DEF CON CTF Quals 2015 - catwestern (coding challenge 1) Writeup

This challenge asks us to solve a programming problem. The TCP service is running on port 9999. When you connect to it, it tells you:

****Initial Register State****
rax=0xef91c9bc5e06177b
rbx=0x2182d45a3d3e608c
rcx=0x6bd55e3cde9d0e55
rdx=0xdd59f3fc1c666a5e
rsi=0xbc9ec68be44252db
rdi=0x3327008906dea77c
r8=0xdca252f662c1eede
r9=0xb9b44beb597bc359
r10=0xbd6649285ef50a50
r11=0x37b751981d3582d
r12=0xfa34e739634ccb7b
r13=0x6824becdc88f4ed
r14=0xebd638495d51e14a
r15=0x6935dba2deba8f6d
****Send Solution In The Same Format****
About to send 76 bytes:

Then, it sends that many bytes of x86_64 bytecode. It is a backwards challenge! You write the shellcode-running service this time.

The register state changes each time, as does the length of the bytecode. The problem, intuitively enough, is asking us to execute the code it sends us with the initial register state, and print the register state back to it.

This is not very hard, if you know a little assembly. All you have to do is read the register state into memory, put the code somewhere executable, and do some marshalling. An observation of the code indicates that it is basically all ALU instructions, which makes it pretty safe, but I ran it in an EC2 instance anyway so I didn't even have to worry about running the solution as root.

Here is some very simple code that does this.

parse.cpp

 1 #include <stdio.h>
 2 #include <stdint.h>
 3 #include <stdlib.h>
 4 #include <string.h>
 5 #include <sys/mman.h>
 6 
 7 uint64_t regstate[14]; //a, b, c, d, si, di, 9-15
 8 const char* regnames[] = {"rax", "rbx", "rcx", "rdx", "rsi", "rdi",
 9 "r8", "r9", "r10", "r11", "r12", "r13", "r14", "r15"};
10 
11 extern "C" void shellcall(void* regstate, void* shellcode);
12 
13 int main() {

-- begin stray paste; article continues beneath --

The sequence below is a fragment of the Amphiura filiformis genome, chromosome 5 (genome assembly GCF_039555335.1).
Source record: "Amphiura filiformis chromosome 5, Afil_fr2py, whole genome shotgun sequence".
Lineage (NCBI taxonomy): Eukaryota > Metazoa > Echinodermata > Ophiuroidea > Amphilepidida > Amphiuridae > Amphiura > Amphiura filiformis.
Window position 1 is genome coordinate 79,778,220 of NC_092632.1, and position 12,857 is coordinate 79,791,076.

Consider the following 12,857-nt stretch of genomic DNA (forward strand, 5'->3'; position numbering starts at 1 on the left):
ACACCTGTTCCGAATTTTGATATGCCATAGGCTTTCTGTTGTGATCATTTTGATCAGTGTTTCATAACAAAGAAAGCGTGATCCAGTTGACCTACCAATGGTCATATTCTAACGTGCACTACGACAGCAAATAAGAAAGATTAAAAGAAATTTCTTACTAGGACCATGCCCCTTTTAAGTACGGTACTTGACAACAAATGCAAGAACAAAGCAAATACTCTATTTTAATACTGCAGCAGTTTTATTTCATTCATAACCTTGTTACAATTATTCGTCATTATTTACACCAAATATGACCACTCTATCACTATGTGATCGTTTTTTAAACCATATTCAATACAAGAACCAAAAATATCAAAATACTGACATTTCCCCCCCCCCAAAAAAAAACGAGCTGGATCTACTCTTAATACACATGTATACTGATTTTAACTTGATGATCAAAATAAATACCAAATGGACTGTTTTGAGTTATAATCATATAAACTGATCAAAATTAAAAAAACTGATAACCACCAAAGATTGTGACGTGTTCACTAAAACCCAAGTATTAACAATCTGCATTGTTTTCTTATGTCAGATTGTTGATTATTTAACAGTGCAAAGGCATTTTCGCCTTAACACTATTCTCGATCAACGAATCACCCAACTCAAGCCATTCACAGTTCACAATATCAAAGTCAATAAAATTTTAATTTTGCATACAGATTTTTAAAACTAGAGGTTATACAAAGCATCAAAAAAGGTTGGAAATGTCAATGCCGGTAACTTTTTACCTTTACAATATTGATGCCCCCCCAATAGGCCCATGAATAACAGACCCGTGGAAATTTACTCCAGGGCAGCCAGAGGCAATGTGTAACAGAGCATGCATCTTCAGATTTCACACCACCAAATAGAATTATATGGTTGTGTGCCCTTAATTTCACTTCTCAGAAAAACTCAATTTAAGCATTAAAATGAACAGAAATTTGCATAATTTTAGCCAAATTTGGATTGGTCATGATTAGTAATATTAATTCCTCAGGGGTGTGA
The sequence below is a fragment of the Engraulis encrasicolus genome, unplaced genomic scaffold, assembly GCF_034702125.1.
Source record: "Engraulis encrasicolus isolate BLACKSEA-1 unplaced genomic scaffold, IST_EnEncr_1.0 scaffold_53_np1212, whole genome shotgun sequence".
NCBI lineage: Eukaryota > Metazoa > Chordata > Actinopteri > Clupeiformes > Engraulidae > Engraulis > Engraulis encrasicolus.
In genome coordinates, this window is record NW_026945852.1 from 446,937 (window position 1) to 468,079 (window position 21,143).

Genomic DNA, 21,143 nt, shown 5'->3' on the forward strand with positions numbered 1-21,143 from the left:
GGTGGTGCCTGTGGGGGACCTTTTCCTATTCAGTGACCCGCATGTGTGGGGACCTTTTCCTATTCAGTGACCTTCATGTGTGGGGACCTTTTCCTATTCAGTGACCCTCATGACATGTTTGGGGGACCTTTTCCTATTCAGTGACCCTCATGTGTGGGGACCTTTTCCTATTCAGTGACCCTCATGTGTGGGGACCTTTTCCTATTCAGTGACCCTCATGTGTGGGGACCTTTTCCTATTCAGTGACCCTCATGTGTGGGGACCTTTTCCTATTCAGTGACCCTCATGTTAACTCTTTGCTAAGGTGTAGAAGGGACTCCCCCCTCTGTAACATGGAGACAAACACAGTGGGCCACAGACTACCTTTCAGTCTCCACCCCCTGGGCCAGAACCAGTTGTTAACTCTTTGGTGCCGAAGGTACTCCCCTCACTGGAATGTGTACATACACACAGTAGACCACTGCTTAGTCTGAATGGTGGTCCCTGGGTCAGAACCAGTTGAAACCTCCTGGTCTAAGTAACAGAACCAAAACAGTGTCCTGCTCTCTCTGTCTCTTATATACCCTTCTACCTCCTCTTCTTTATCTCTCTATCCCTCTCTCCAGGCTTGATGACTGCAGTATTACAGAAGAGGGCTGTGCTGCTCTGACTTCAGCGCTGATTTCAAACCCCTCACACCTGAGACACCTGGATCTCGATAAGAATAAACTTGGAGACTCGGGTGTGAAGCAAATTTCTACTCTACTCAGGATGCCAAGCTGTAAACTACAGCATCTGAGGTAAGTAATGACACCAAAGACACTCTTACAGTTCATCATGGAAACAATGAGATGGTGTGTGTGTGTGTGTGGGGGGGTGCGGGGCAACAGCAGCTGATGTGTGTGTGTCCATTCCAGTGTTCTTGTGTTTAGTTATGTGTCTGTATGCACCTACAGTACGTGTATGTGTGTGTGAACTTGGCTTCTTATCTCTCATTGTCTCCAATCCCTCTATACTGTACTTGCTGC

14         char* foo = 0;
15         size_t foo_sz = 0;
16         size_t ri=0;
17 
18         getline(&foo, &foo_sz, stdin); //get header
19         fprintf(stderr, "Got header: %s", foo);
20 
21         while (getline(&foo, &foo_sz, stdin) > 0 && ri<14) {
22                 //fprintf(stderr, "l=%d %s\n", ri, foo);
23                 regstate[ri++] = strtoull(strstr(foo, "0x"), 0, 16);
24                 fprintf(stderr, "%s=0x%016llx\n", regnames[ri-1], regstate[ri-1]);
25         }
26 
27         getline(&foo, &foo_sz, stdin); //get header
28         fprintf(stderr, "Got header: %s", foo);
29 
30         size_t n_bytes = 0;
31         sscanf(foo, "About to send %u", &n_bytes);
32 
33         fprintf(stderr, "Expecting %u bytes\n", n_bytes);
34         uint8_t* shellcode = (uint8_t*)mmap(NULL, 4096, PROT_READ|PROT_WRITE, MAP_PRIVATE|MAP_ANONYMOUS, -1, 0);
35 
36         for (int i=0;i<n_bytes;i++) shellcode[i] = fgetc(stdin);
37 
38         mprotect(shellcode, 4096, PROT_READ|PROT_EXEC);
39 
40         fprintf(stderr, "Exec shellcode: regstate at 0x%016lX  shellcode at 0x%016lX\n", (uint64_t)regstate, (uint64_t)shellcode);
41         shellcall(regstate, shellcode);
42 
43         for (int i=0;i<14;i++) fprintf(stderr, "%s=0x%016llx\n", regnames[i], regstate[i]);
44         for (int i=0;i<14;i++) printf("%s=0x%016llx\n", regnames[i], regstate[i]);
45         printf("\n");
46         fflush(stdout);
47 
48         while (getline(&foo, &foo_sz, stdin) > 0) fprintf(stderr, "%s", foo);
49 
50         return 0;
51 }

shellcall.S

 1 .section .text
 2 .globl shellcall
 3 .type shellcall, @function
 4 
 5 shellcall: